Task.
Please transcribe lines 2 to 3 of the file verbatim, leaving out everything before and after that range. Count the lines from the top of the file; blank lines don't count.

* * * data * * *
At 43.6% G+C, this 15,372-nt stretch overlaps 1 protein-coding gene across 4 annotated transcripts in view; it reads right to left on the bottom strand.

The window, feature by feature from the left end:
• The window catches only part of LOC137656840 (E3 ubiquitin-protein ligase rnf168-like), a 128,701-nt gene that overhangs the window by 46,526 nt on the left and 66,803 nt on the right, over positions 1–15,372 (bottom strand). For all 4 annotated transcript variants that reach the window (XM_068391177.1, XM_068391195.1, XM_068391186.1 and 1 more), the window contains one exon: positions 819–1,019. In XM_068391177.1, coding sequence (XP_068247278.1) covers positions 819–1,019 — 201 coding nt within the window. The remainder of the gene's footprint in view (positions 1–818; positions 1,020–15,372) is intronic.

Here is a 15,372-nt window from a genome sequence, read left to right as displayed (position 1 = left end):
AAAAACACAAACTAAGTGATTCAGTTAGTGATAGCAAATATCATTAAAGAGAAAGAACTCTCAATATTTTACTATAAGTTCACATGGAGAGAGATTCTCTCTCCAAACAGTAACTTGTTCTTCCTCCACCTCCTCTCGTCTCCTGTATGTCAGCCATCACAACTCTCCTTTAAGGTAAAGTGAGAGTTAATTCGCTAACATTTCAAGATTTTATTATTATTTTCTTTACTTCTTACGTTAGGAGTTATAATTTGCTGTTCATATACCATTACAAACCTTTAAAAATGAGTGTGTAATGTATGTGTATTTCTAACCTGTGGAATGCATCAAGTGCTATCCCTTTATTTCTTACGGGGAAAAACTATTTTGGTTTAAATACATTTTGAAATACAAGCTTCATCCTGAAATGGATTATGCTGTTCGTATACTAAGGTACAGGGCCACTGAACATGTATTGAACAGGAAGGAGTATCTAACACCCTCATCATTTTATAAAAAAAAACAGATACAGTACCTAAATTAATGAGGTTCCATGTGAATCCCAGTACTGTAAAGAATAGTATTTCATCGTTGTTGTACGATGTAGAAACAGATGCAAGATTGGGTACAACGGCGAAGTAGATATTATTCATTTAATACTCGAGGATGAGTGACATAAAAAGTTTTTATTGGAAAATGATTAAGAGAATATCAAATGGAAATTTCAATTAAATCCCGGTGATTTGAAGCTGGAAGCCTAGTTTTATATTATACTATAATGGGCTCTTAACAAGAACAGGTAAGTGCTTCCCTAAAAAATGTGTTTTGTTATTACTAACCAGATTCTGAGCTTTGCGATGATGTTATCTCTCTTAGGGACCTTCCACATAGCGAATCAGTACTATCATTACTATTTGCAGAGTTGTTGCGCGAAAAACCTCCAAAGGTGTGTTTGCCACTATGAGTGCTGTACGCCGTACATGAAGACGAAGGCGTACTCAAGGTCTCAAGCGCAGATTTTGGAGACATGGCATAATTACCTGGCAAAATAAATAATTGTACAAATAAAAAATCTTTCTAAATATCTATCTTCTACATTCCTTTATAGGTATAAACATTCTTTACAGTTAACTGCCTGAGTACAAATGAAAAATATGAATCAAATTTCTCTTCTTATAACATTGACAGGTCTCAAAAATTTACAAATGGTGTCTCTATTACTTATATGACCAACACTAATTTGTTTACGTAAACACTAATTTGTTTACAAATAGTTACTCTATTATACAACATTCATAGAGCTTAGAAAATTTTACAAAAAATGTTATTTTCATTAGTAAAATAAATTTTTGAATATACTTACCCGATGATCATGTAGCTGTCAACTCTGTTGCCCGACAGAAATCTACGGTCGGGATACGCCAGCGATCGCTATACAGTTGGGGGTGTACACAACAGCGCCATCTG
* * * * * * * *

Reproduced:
The window, feature by feature from the left end:
• The window catches only part of LOC137656840 (E3 ubiquitin-protein ligase rnf168-like), a 128,701-nt gene that overhangs the window by 46,526 nt on the left and 66,803 nt on the right, over positions 1–15,372 (bottom strand). For all 4 annotated transcript variants that reach the window (XM_068391177.1, XM_068391195.1, XM_068391186.1 and 1 more), the window contains one exon: positions 819–1,019. In XM_068391177.1, coding sequence (XP_068247278.1) covers positions 819–1,019 — 201 coding nt within the window. The remainder of the gene's footprint in view (positions 1–818; positions 1,020–15,372) is intronic.